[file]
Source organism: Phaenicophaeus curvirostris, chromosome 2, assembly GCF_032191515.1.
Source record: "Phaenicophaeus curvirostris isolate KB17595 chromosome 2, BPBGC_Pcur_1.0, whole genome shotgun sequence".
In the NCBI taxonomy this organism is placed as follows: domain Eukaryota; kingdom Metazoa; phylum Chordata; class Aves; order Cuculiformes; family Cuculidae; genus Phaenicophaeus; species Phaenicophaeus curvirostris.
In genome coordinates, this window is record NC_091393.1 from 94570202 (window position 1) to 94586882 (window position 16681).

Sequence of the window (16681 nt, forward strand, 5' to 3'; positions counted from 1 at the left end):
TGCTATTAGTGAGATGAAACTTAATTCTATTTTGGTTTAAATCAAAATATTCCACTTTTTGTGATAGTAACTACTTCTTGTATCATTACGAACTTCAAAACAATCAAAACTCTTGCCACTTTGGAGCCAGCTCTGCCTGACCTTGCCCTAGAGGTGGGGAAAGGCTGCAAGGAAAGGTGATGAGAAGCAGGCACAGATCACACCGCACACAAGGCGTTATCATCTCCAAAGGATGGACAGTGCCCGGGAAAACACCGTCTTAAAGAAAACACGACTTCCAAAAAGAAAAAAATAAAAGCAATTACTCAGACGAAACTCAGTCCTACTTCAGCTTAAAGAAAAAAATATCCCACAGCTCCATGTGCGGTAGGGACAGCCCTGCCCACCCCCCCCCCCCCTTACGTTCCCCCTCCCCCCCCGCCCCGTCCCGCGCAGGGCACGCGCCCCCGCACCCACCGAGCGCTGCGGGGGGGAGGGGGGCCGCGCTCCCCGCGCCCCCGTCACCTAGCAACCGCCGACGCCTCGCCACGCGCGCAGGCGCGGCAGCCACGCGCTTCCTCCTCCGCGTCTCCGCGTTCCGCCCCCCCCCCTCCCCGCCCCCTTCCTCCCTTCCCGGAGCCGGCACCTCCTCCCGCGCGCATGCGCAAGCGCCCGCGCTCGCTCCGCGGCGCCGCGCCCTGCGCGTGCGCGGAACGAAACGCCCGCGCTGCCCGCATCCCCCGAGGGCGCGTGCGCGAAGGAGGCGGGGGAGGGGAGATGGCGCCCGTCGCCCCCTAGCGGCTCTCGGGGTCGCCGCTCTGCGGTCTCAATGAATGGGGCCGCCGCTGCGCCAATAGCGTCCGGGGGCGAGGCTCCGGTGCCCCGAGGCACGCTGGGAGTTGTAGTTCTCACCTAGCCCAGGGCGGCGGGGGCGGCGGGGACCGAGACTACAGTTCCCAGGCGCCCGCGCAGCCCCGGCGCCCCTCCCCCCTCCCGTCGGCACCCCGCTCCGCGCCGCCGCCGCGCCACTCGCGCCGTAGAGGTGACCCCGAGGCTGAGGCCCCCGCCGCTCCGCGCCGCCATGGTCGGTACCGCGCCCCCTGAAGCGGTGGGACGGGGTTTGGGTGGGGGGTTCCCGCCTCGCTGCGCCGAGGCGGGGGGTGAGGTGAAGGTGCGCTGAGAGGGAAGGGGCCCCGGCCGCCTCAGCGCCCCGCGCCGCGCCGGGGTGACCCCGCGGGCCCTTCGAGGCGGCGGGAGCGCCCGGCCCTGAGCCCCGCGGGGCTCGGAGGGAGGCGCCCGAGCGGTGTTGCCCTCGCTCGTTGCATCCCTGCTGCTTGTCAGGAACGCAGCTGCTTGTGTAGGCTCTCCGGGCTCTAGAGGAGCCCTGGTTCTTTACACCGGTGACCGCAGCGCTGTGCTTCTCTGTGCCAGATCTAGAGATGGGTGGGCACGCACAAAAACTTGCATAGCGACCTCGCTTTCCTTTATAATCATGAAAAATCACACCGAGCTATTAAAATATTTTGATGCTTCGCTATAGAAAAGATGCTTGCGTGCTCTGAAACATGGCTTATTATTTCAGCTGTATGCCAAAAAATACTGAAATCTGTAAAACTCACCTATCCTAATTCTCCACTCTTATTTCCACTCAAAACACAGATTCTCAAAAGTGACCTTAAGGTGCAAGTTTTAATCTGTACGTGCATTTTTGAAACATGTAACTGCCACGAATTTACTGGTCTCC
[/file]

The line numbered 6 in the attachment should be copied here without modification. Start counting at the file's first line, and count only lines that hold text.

TGCTATTAGTGAGATGAAACTTAATTCTATTTTGGTTTAAATCAAAATATTCCACTTTTTGTGATAGTAACTACTTCTTGTATCATTACGAACTTCAAAACAATCAAAACTCTTGCCACTTTGGAGCCAGCTCTGCCTGACCTTGCCCTAGAGGTGGGGAAAGGCTGCAAGGAAAGGTGATGAGAAGCAGGCACAGATCACACCGCACACAAGGCGTTATCATCTCCAAAGGATGGACAGTGCCCGGGAAAACACCGTCTTAAAGAAAACACGACTTCCAAAAAGAAAAAAATAAAAGCAATTACTCAGACGAAACTCAGTCCTACTTCAGCTTAAAGAAAAAAATATCCCACAGCTCCATGTGCGGTAGGGACAGCCCTGCCCACCCCCCCCCCCCCTTACGTTCCCCCTCCCCCCCCGCCCCGTCCCGCGCAGGGCACGCGCCCCCGCACCCACCGAGCGCTGCGGGGGGGAGGGGGGCCGCGCTCCCCGCGCCCCCGTCACCTAGCAACCGCCGACGCCTCGCCACGCGCGCAGGCGCGGCAGCCACGCGCTTCCTCCTCCGCGTCTCCGCGTTCCGCCCCCCCCCCTCCCCGCCCCCTTCCTCCCTTCCCGGAGCCGGCACCTCCTCCCGCGCGCATGCGCAAGCGCCCGCGCTCGCTCCGCGGCGCCGCGCCCTGCGCGTGCGCGGAACGAAACGCCCGCGCTGCCCGCATCCCCCGAGGGCGCGTGCGCGAAGGAGGCGGGGGAGGGGAGATGGCGCCCGTCGCCCCCTAGCGGCTCTCGGGGTCGCCGCTCTGCGGTCTCAATGAATGGGGCCGCCGCTGCGCCAATAGCGTCCGGGGGCGAGGCTCCGGTGCCCCGAGGCACGCTGGGAGTTGTAGTTCTCACCTAGCCCAGGGCGGCGGGGGCGGCGGGGACCGAGACTACAGTTCCCAGGCGCCCGCGCAGCCCCGGCGCCCCTCCCCCCTCCCGTCGGCACCCCGCTCCGCGCCGCCGCCGCGCCACTCGCGCCGTAGAGGTGACCCCGAGGCTGAGGCCCCCGCCGCTCCGCGCCGCCATGGTCGGTACCGCGCCCCCTGAAGCGGTGGGACGGGGTTTGGGTGGGGGGTTCCCGCCTCGCTGCGCCGAGGCGGGGGGTGAGGTGAAGGTGCGCTGAGAGGGAAGGGGCCCCGGCCGCCTCAGCGCCCCGCGCCGCGCCGGGGTGACCCCGCGGGCCCTTCGAGGCGGCGGGAGCGCCCGGCCCTGAGCCCCGCGGGGCTCGGAGGGAGGCGCCCGAGCGGTGTTGCCCTCGCTCGTTGCATCCCTGCTGCTTGTCAGGAACGCAGCTGCTTGTGTAGGCTCTCCGGGCTCTAGAGGAGCCCTGGTTCTTTACACCGGTGACCGCAGCGCTGTGCTTCTCTGTGCCAGATCTAGAGATGGGTGGGCACGCACAAAAACTTGCATAGCGACCTCGCTTTCCTTTATAATCATGAAAAATCACACCGAGCTATTAAAATATTTTGATGCTTCGCTATAGAAAAGATGCTTGCGTGCTCTGAAACATGGCTTATTATTTCAGCTGTATGCCAAAAAATACTGAAATCTGTAAAACTCACCTATCCTAATTCTCCACTCTTATTTCCACTCAAAACACAGATTCTCAAAAGTGACCTTAAGGTGCAAGTTTTAATCTGTACGTGCATTTTTGAAACATGTAACTGCCACGAATTTACTGGTCTCC